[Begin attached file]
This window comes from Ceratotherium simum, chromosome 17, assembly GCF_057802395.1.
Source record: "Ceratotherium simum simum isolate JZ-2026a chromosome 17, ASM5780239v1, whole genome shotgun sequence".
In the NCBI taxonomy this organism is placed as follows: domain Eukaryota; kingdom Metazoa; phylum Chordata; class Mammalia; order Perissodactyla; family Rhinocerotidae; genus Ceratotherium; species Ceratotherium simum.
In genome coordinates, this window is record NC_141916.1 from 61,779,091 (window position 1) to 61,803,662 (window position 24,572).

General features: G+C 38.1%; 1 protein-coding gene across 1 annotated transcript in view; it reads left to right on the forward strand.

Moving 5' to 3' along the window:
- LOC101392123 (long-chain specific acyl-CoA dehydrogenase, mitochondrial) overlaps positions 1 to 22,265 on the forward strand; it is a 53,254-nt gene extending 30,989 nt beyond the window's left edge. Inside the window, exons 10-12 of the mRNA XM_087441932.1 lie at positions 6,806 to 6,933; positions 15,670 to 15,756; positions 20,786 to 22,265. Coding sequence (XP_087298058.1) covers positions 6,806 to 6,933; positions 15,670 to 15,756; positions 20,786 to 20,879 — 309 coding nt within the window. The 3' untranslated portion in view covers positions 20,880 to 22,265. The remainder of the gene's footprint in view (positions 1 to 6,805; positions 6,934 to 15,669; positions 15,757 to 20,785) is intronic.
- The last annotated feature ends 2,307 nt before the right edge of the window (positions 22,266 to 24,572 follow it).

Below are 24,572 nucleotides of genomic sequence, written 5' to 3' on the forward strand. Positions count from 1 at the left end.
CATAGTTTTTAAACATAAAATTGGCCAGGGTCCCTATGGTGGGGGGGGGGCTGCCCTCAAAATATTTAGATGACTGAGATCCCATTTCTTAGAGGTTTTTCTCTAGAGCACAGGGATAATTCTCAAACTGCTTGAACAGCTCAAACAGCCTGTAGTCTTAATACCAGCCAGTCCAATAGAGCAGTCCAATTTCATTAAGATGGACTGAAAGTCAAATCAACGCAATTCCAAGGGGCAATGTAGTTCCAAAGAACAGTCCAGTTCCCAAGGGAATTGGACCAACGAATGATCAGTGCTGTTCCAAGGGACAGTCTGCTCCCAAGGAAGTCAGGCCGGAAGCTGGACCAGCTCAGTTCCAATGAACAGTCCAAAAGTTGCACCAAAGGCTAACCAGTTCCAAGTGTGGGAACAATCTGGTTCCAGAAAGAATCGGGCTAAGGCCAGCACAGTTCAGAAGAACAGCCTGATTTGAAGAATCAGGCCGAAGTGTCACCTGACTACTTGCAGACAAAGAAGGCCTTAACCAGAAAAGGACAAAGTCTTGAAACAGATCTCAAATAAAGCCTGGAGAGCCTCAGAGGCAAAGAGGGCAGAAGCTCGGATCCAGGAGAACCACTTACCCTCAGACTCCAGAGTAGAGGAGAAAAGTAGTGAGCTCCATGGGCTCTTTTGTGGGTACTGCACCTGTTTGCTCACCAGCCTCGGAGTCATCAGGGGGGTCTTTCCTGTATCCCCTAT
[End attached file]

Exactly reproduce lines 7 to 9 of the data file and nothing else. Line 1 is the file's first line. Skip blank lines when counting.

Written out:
- LOC101392123 (long-chain specific acyl-CoA dehydrogenase, mitochondrial) overlaps positions 1 to 22,265 on the forward strand; it is a 53,254-nt gene extending 30,989 nt beyond the window's left edge. Inside the window, exons 10-12 of the mRNA XM_087441932.1 lie at positions 6,806 to 6,933; positions 15,670 to 15,756; positions 20,786 to 22,265. Coding sequence (XP_087298058.1) covers positions 6,806 to 6,933; positions 15,670 to 15,756; positions 20,786 to 20,879 — 309 coding nt within the window. The 3' untranslated portion in view covers positions 20,880 to 22,265. The remainder of the gene's footprint in view (positions 1 to 6,805; positions 6,934 to 15,669; positions 15,757 to 20,785) is intronic.
- The last annotated feature ends 2,307 nt before the right edge of the window (positions 22,266 to 24,572 follow it).

Below are 24,572 nucleotides of genomic sequence, written 5' to 3' on the forward strand. Positions count from 1 at the left end.